What is Monte Carlo Simulation?
Monte Carlo Simulation is stochastic technique–meaning it uses random numbers and probabilities to solve problems. It is a procedure commonly used by Fortune 500 companies to analyze and model the uncertainties surrounding multiple investment options. Since the appraisal process, like investment options, is inherently based on uncertain inputs, a stochastic process which articulates the probabilities attached to those uncertain inputs is a more realistic and honest reflection of the appraisal process and the appraisal conclusion. For instance, this type of stochastic modeling can be used for the purpose of estimating the probability of multiple outcomes within an appraisal or financial forecast to predict what conditions might be like under different situations.
How Does Monte Carlo Simulation Work?
Monte Carlo methods randomly select values, based on probable assumptions to create probability distributions [e.g. the classic bell curve, pareato, log normal, chi square, uniform, logistic distributions, exponential, etc.], which articulate both the probability of a single value and its accompanying probable range or spread.
In a Monte Carlo simulation, many random trials are generated from the inputted assumptions. Each time a random trial is generated, it forms one possible scenario or solution. Together, they give a range of possible solutions to the problem, some of which are more probable than others. When repeated 50,000 or more times, a probability distribution is developed which illustrates a more realistic and honest estimated representation to the problem.
Does it Contribute to an Appraisal?
Without running multiple examples a spreadsheet model can only reveal a single solution or outcome. The weakness of a single outcome is that it is colored by the subjective biases of an appraiser, hazards being arbitrary, deceptive, indefensible, and ultimately is opaque in its failure to illustrate the implicit risks and range of probable outcomes. However, a Monte Carlo model, which inputs probabilities with many thousand simulations, automatically analyzes the effect of varying inputs on outputs of the modeled system and both articulates the uncertainties and mitigates biases.
How Much Does it Add to the Cost of an Appraisal?
For all but the more complex of appraisals, incorporating Monte Carlo Simulation into an appraisal should not raise the cost of the appraisal, yet the benefits over appraisals lacking this type of analysis are substantial. Despite the superior benefits of transparency which Monte Carlo Analysis provides, the vast majority of appraisers do not implement this procedure. For more on Monte Carlo Simulation or to request a business or real estate appraisal which incorporates Monte Carlo Simulation, contact us at www.accreditedbizappraisal.net
Monte Carlo Simulation Models are computer generated models designed to imitate real-life situations. They are like other models (subjective or mathematical), but superior in that they explicitly incorporate uncertainty into the model.
Simulation models are extremely useful for determining how sensitive a system is to changes in operating conditions or other uncertainties. For example, one might simulate a company’s sales and profit projections. Once the simulation model has been developed, one can then run it by asking a number of what-if questions. For example, what-if the growth rate ranged between 5 and 7% annually, or what if cost of sales fluctuated between 25% and 40% of sales? What then will happen to profits?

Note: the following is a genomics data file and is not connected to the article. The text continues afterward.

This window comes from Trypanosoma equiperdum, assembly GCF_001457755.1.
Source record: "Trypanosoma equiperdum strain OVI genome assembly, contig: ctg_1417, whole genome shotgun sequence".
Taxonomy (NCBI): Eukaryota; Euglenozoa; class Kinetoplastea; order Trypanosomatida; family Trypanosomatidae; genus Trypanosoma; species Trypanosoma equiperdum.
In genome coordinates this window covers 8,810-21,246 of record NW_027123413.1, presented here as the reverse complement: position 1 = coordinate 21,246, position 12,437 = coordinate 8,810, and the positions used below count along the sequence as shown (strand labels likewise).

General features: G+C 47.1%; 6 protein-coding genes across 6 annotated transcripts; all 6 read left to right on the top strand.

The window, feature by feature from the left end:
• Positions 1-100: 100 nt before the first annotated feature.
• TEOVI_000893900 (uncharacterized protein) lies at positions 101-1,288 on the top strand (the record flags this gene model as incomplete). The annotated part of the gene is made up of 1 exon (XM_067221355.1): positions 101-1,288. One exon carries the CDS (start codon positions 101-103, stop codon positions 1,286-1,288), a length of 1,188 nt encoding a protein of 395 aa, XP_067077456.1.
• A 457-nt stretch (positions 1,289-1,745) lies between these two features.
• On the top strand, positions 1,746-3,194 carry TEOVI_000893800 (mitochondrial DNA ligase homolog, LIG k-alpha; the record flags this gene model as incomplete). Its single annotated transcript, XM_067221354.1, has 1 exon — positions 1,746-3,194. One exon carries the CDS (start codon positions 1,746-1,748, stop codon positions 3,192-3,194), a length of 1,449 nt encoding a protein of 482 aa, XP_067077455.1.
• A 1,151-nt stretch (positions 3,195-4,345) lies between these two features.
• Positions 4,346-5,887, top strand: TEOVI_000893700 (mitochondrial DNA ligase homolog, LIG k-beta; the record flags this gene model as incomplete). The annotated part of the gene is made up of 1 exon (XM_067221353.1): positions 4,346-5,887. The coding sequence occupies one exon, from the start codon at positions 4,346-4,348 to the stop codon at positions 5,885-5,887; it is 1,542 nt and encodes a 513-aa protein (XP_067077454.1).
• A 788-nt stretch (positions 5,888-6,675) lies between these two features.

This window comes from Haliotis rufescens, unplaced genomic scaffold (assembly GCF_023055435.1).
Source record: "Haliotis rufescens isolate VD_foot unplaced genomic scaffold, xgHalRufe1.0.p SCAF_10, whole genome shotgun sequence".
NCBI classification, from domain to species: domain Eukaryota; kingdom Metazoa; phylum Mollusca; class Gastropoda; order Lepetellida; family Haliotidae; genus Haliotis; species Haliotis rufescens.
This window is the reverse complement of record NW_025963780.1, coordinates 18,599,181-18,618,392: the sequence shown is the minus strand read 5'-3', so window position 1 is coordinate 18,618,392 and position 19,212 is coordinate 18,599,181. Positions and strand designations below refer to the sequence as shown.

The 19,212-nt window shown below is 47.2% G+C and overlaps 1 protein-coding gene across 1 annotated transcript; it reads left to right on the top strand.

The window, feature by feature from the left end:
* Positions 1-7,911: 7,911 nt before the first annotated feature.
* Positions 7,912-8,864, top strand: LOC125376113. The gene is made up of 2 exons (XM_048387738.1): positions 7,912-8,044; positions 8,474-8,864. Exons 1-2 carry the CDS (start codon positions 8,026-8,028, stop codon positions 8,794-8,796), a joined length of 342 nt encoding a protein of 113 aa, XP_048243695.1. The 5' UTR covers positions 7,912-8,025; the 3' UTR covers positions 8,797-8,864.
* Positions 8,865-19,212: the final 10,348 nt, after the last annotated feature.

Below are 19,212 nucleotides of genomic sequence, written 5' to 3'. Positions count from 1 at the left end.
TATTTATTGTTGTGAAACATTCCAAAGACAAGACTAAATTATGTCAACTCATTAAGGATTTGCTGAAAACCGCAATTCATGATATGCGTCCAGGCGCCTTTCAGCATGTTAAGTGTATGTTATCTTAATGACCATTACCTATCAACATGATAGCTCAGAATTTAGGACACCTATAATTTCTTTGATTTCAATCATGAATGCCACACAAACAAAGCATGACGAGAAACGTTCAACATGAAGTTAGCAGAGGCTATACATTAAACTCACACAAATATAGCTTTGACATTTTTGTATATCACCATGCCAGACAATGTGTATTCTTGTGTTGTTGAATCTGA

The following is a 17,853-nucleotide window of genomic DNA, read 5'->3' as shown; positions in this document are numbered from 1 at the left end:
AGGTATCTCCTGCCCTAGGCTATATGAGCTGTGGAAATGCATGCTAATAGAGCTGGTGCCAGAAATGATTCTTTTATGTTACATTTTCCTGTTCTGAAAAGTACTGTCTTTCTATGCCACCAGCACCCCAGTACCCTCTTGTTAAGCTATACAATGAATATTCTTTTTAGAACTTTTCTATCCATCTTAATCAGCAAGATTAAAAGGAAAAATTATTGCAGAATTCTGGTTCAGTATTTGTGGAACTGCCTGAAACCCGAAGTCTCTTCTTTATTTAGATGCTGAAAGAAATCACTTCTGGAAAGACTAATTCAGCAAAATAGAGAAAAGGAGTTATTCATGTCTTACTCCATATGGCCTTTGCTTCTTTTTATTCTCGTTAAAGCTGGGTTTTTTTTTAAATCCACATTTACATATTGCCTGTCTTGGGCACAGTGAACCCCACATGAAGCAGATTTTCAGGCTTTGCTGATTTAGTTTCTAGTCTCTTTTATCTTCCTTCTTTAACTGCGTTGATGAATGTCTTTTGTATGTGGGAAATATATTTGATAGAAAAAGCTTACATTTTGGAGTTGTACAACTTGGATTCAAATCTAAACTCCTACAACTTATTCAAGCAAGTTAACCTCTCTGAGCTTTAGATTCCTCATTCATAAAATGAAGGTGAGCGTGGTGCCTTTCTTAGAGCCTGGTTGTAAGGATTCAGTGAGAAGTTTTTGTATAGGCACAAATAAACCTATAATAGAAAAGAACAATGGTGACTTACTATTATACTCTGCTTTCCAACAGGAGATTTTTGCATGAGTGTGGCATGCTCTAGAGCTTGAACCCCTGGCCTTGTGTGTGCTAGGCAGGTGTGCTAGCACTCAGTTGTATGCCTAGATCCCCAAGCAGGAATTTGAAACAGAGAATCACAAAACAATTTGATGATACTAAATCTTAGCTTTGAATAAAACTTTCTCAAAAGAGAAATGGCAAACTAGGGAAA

Simulation models are quite similar to static or deterministic (fixed) spreadsheet models, except for a very important difference, which is that simulation models use random numbers to drive the whole process. Each time the spreadsheet recalculates, all of the random numbers change. This gives one the ability to model the logical process once and then use the recalculation feature repeatedly to generate many different scenarios. By collecting the data from these scenarios, one sees which outputs are most likely and one sees which outputs are the best or worst case scenarios.
Alternatively stated, Monte Carlo Simulation is a method used to iteratively evaluate a fixed or deterministic model using sets of random numbers as inputs. By incorporating random numbers, one essentially turns the deterministic (fixed) model into a stochastic (probabilistic) model, the goal of which is to determine how random variation, lack of knowledge, or error effects the sensitivity, performance, or reliability of the system that is being modeled.
This is why Monte Carlo Simulation is an excellent tool for evaluating probable or expected future events and pro forma investment opportunities where:
1) One knows there is uncertainty in one’s inputs since a pro forma is by definition an estimation of performance.
2) One knows that the Monte Carlo Simulation will calculate “answers” that with reasonable accuracy represents the input data.
3) The calculated uncertainty of the “answers” will reflect the uncertainty of the input data.
4) The modeled uncertainty of the pro forma better informs and helps one understand the risks, or range of probable outcomes, of the proposed investment.
Therefore, Monte Carlo Simulation is superior to subjective or seat of the pants speculation to describe the probabilities and range of risks a business investment or a company’s future sales, profits or value will be, given a well studied and intelligent evaluation of the data inputs.